HNW Art Buyers Flex Muscles, Return To Traditional Marketplaces

Tom Burroughes Group Editor November 2, 2023

HNW Art Buyers Flex Muscles, Return To Traditional Marketplaces

The study, based on thousands of responses in 11 markets around the world, examines what HNW buyers are doing, how they acquire art and what advice they seek.

More people bought art in person in the first half of this year than a year ago, suggesting that the willingness to mingle with others in transactions has recovered from the pandemic period, according to an update on the market from Art Basel and UBS.

The study, which looks at the spending habits of high net worth individuals, said collector spending remained “strong” in the first half of 2023, suggesting that 2023 will produce a gain from the levels of 2022. 

Some 86 per cent of HNW collectors purchased from a dealer, and of those, 84 per cent bought in person from their gallery or premises (up from 73 per cent in 2022).

The median expenditure on art and antiques by the surveyed HNW collectors reached $65,000 in 2022, rising 19 per cent on 2021. People’s spending rose in nearly all markets, with some of the largest advances in the UK and Taiwan (both up 30 per cent) and more moderate growth in the US (5 per cent) and Hong Kong (2 per cent), the study said. After a fall of 6 per cent in 2022 to $202,000, collectors from mainland China reported the highest spending in the first half of 2023, at $241,000.

However, a period of rising interest rates, coupled with economic and political uncertainties, have weighed on the market this year, Clare McAndrew, founder, Arts Economics, and author of the report, said.

“Although much discussed, there has been little comprehensive research on how economic and social trends actually impact the decisions and spending plans of collectors. To delve into these questions, this survey – the largest of its kind to date – examined the attitudes, behaviors, and outlook of high net worth collectors from different regions around the world. Collectors continued to strongly engage in sales and events in 2023, alongside some evidence of more risk-averse approaches and less impulse buying. Self-focused motivations including self-identity and the personal pleasure one derives from owning art remained the biggest drivers for buying in 2023,” she said. “And though only a small minority of collectors consider themselves investors, many are highly aware of the financial impact of their collecting activities, actively using leverage and credit as well as reselling works from their collections.”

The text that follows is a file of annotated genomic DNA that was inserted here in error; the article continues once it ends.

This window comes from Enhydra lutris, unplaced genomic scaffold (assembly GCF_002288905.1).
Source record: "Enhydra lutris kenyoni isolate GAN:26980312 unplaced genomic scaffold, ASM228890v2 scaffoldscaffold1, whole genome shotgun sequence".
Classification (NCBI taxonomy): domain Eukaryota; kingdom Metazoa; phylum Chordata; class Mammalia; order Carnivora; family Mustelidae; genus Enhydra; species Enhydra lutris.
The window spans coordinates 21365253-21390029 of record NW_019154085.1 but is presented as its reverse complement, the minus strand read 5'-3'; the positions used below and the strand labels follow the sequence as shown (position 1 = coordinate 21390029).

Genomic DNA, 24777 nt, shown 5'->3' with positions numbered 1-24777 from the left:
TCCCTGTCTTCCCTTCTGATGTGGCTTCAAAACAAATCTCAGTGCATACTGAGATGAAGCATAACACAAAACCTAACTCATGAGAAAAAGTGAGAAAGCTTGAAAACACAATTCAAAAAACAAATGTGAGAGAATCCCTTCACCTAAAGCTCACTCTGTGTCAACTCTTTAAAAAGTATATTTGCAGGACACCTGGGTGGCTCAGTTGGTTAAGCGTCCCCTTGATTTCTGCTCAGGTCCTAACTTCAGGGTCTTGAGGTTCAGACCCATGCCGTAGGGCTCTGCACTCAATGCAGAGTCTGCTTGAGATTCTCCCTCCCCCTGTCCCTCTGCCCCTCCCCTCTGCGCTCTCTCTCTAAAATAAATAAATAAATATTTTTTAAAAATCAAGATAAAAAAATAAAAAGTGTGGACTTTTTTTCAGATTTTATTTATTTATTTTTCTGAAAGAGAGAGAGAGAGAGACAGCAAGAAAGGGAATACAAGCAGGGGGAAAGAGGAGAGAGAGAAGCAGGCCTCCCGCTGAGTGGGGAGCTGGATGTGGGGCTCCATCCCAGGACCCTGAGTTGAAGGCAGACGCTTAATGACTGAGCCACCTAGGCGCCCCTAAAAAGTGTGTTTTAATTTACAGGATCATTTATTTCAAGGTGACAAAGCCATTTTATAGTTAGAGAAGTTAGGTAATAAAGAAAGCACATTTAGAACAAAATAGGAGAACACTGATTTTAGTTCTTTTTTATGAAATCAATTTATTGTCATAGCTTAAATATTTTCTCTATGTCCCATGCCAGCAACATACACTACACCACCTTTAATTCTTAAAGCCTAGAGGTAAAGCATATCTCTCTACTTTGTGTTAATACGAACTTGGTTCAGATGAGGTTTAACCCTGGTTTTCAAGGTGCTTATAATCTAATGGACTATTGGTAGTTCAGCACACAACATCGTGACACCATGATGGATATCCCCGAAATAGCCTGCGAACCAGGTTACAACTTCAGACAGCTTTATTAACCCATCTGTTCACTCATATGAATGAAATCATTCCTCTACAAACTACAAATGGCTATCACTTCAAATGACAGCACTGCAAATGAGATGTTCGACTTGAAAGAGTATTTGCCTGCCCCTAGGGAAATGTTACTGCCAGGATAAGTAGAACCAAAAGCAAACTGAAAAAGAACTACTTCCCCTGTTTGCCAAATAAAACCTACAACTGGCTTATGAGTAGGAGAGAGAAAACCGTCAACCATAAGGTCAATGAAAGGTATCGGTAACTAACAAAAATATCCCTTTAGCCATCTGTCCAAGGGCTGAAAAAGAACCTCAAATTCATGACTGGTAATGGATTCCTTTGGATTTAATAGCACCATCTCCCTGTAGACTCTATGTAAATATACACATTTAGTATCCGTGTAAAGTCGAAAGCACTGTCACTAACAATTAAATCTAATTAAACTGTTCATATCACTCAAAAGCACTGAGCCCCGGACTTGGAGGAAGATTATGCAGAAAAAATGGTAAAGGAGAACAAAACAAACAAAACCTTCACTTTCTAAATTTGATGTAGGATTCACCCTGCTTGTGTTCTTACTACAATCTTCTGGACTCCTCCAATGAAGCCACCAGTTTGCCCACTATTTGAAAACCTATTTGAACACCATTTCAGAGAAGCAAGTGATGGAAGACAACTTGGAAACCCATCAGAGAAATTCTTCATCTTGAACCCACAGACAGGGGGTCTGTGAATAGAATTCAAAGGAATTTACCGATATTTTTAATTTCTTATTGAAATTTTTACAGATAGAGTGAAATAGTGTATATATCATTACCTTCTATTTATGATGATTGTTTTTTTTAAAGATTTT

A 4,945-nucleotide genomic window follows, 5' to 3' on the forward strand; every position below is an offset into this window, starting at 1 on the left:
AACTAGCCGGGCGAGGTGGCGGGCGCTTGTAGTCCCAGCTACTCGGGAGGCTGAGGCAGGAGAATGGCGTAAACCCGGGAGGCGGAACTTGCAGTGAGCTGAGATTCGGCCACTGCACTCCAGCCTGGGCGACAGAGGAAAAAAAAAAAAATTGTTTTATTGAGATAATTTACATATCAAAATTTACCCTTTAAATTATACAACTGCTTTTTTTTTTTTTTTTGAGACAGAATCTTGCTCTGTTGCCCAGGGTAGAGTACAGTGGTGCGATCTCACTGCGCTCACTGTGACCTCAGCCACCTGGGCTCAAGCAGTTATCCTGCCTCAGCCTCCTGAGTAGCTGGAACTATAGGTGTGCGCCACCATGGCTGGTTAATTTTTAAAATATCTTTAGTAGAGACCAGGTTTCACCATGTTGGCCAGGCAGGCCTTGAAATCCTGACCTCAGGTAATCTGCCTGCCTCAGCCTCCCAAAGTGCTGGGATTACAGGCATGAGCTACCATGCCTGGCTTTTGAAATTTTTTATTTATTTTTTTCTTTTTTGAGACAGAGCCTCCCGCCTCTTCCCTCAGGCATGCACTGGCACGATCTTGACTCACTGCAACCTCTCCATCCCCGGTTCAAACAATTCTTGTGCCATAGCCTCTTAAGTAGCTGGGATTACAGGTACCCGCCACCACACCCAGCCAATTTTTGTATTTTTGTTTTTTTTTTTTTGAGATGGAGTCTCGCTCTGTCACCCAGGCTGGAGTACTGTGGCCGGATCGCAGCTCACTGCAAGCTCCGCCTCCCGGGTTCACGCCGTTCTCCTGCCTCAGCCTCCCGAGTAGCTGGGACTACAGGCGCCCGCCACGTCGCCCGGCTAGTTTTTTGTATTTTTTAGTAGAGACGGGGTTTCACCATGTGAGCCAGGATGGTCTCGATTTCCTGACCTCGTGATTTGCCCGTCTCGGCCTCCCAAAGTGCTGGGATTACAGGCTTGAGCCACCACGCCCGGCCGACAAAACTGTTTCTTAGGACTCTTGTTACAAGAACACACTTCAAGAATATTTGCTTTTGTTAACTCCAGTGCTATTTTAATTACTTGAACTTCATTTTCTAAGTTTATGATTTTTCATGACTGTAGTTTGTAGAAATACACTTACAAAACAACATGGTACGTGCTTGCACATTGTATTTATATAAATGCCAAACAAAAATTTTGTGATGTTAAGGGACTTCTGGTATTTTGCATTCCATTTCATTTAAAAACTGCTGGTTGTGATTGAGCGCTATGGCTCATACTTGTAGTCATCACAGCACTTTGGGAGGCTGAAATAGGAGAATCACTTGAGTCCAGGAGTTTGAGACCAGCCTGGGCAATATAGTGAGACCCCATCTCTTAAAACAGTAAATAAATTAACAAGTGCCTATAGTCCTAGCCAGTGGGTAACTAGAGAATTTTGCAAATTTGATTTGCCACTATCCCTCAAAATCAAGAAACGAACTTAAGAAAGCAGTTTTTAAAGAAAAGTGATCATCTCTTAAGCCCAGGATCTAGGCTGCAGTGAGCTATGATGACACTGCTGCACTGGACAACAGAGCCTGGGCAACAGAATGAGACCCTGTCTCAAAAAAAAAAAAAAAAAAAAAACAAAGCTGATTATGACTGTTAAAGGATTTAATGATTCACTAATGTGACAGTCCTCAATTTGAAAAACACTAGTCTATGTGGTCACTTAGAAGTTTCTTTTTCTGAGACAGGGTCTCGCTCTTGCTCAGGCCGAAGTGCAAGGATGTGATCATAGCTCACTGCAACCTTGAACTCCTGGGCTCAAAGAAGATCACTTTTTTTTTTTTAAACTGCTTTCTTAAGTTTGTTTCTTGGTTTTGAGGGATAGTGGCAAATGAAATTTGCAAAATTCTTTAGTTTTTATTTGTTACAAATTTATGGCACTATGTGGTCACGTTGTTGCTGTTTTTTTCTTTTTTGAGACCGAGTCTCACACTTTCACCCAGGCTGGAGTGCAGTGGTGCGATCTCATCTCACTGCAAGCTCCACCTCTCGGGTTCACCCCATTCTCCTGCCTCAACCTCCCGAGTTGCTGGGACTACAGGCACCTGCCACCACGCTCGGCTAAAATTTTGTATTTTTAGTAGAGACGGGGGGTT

The state of the fine art market can be a barometer of how confident or cautious HNW individuals are, and a useful measure for wealth managers to follow. The topic also sheds light on the sort of spending items that wealthy clients are passionate about. The business of advising HNW individuals about fine art, along with areas such as fine wine, classic cars, jewelry and other collectibles, has become an important specialist area at several banks, such as Deutsche Bank and Citi Private Bank. There are also specialist advisory firms such as Overstone Art Services (UK), Hottinger Group (UK), and Ronald Varney Fine Art Advisors (US).

The report was based on a survey of more than 2,800 collectors in 11 markets: Brazil, mainland China, France, Germany, Hong Kong, Italy, Japan, Singapore, Taiwan, the UK and the US.

In other findings, the report noted an increase in cross-border trade in 2022 and early 2023. Imports of art and antiques across borders touched a record $30.7 billion in 2022, while exports reached their second highest level at $33.4 billion. While global imports across all industries were down in the first quarter of 2023, the value of inflows of art to key hubs continued to grow, including double-digit increases in Hong Kong (50 per cent), the UK (38 per cent), and the US (15 per cent).

When asked about their collecting behaviors and motivations, 44 per cent of collectors surveyed identified themselves as “researcher,” engaging in significant amounts of research before acquiring works (up from 37 per cent in 2021). There was a slight drop in “impulse buyers” (down 3 per cent).

Women outspent men in the survey: The median level of spending by women at $72,500 outpaced that of men in 2023, continuing to grow in value and reaching a higher level than in 2022. However, there were more male collectors than women among the narrow segment of those spending more than $1 million in each period.

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